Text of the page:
buying grapes

Hello:
I live in Northern California. I've made a couple of kit wines now (with lots of tips from this group, thank you!) and they're aging away - it'll be a while before they're ready to drink. I am wondering what is involved with going to the next step - making wine from grapes. Anybody in the local area that can give me some info on where to buy/what to arrange? Recommendations, tips, etc are all welcome. I'm sure there are a lot of options given I live so close to major wine grape growing regions, if anyone has any advice about going down this road, please feel free to share!
Theresa
Reply to
Theresa
Theresa, Why don't you look for a club in your area? They could be a source for a wide variety of information and fun. A google search or asking at a local home wine making store might help locate one.
Don
Reply to
Don S
One source is The Oak Barrel winemaking supply store in Berkeley. They have a dozen or so varietals from good sources. You have to reserve the grapes in mid-summer for pickup usually the day of picking.
Alternatively, try calling your favorite wineries and see whether they will sell some of their grapes. There's also quite a community of gleaners in Napa/Sonoma--people who pick over vineyards once the main harvest is done--but you'll want to have a refractometer available when you pick so you know what you're getting. I'd like to begin gleaning myself sometime, but I haven't looked into it yet.
Reply to
ernie
Have you considered raising your own grapes? I don't know if Concord is a wine making grape, but I have tasted some wine made from them and it was delicious.
You could plant them this spring and in 3 years have your own. You plant them around 10 ft apart, and once they are established, 3 or 4 plants should be plenty for wine and jelly.
Dwayne
Reply to
Dwayne
It depends on how much wine you want to make. If it's a couple of carboys of decent wine, then the suggestion of Oak Barrel is a good, easy one. If you want to make a barrel of potentially great wine (roughly 1/2 ton) then you've got a lot of options. I'd say that
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had the best classifieds. Starting in June/July there will many, many listings and if you're patient you can pick up tremendous fruit.
Reply to
Michael Brill
Michael; Do you have an idea, approximateley, what one would expect to pay for half a ton of quality California Cab or Merlot ?
I am currently buying M&R, Lodi, grapes from dealers in Vancouver, Canada - often low SG and hi acid.
Depending on price/quailty it might be worthwhile driving down ...
Thanks, Roger
Reply to
Analogueman

Roger, Grape prices strongly depend on quality and location of the vineyard. Good quality Napa Cabernet sells for about $4000 per ton. But, you will have trouble locating a vineyard willing to sell you a half ton. lum
Reply to
Lum
Lum, What do you think about the shipping of grapes and how it affects the wine. I know there's no possibility of getting Napa grapes up here in Eastern Canada but a distributor up here mentioned that in season he gets truck loads in from CA every two days. Considering that growers wait until the right moment and often pick throughout the night how would the grapes be affected by picking and shipping 3000 miles by truck?
Don
Reply to
Don S

Hi Don,
I have often worked with grapes that were picked, held in cold storage for several days and then shipped several hours in refrigerated truck. The fruit comes into the winery at 40 to 45 degrees, and I love working with cold grapes.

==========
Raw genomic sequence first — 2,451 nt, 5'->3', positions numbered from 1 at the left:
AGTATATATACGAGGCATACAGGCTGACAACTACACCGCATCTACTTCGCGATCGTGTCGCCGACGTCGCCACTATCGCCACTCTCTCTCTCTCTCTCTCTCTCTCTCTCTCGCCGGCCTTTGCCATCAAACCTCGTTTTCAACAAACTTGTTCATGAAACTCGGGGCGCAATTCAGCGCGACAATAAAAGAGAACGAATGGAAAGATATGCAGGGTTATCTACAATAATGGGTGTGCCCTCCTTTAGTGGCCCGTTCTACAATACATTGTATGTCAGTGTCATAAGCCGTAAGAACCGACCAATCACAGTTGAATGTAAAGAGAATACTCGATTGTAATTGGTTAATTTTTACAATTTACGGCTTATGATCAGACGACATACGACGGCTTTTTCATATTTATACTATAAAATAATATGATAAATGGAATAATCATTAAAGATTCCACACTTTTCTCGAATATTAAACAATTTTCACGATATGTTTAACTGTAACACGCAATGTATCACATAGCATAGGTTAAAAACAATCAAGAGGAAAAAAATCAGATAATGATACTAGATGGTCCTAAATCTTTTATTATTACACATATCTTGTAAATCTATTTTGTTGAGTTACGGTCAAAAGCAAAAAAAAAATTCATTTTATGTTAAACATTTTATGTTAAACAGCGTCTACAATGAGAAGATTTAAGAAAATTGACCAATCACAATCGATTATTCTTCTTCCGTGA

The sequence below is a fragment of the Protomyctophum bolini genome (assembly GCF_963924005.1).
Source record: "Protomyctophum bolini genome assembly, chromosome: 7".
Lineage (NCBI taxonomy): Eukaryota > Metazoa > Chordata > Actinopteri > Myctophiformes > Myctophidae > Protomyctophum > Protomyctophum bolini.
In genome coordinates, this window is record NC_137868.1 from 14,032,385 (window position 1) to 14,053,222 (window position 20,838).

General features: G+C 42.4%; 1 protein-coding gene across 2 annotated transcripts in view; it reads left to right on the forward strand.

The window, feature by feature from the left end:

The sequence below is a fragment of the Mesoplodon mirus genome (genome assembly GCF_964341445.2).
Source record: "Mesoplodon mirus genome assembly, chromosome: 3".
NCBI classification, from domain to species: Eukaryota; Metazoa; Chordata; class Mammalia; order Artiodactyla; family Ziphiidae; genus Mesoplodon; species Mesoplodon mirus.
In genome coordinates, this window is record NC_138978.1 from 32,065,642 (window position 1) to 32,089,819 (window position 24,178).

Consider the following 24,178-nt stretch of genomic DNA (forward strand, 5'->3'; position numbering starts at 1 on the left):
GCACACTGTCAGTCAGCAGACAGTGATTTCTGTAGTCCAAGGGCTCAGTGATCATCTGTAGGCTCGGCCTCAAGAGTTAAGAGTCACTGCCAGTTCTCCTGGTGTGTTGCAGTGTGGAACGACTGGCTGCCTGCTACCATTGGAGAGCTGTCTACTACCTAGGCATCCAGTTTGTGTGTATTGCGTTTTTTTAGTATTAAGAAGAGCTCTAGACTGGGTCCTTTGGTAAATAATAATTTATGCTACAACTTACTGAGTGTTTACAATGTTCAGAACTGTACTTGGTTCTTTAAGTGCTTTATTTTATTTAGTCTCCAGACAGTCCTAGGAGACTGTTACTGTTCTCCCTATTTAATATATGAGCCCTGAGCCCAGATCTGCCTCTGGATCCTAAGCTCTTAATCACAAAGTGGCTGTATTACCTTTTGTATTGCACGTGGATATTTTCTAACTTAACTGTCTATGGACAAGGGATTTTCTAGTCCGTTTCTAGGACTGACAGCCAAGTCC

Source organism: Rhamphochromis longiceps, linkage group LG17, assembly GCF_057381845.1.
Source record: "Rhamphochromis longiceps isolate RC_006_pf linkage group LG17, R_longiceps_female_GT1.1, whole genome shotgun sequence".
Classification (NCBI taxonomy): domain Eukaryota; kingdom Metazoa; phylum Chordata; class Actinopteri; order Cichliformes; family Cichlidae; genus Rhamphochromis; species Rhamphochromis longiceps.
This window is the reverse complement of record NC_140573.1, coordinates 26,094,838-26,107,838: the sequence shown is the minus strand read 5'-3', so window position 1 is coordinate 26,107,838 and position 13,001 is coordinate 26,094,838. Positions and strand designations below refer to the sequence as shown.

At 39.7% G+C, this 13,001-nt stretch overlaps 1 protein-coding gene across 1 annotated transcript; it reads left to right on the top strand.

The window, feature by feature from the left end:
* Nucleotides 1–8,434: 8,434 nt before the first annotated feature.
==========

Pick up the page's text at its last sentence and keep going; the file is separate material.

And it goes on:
I have never worked with grapes shipped 3000 miles, but I think they would be just fine if they were kept cold.
lum
Reply to
Lum
Most winegrowers that have cold storage and are set up to sell their grapes via bin or lugs will sell you a minimum of one skid worth (42luggs/skid). I strongly suggest buying lugs instead of bins; the grapes get crushed in the bottom of the bins. Call any refrigerated transport company and they will pick up and deliver. We received grapes here in Florida from all over the west coast all the way up to Washington Sate this year. We roughly took in about 8 trailers worth. It started with a couple of friends wanting "real" grapes, to trying to make a few bucks on doing the project.
Next fall I will just do it with a couple of friends. We made good money but it was not worth all the hassle. I was really amazed on the high quality of the grapes shipped us. I don't think I found a single leaf in any of the lugs I did. Proving the point that the growers really did a super job on their end. The longest shipment was for some Pinot Noir out of Washington State that took 7 days to arrive.
SG Brix
Reply to
sgbrix
That would be the catch, I didn't get the feeling that they were shipped refridgerated but perhaps they were and just not kept cold once delivered. Can't hurt to try them. Seemed that enough grapes to make 23l was about the same cost as a high end kit.
Don
Reply to
Don S
I would expect that the grapes offered to you were shipped in refrigerated trailers. The ones that come to Calgary at a budget price are, and in early September I would think you'd definitely have to use a reefer to ship from CA to ON and end up with anything that anyone would buy... Even if it were possible, I doubt anyone in their right mind would risk losing their entire investment to spoilage just to save the marginal cost of using a reefer.
The local retailers here don't refrigerate once they arrive. They get way too much stock in to have room to refrigerate (too much to even put indoors) and it sells quickly enough anyhow. I got my grapes about 18 hours after they were unloaded, and after crushing they still needed to warm up a lot. It would've been about 72 hours after removal from the reefer that the must was finally warm enough to pitch the yeast into.
Cheers, Richard
Reply to
Richard Kovach

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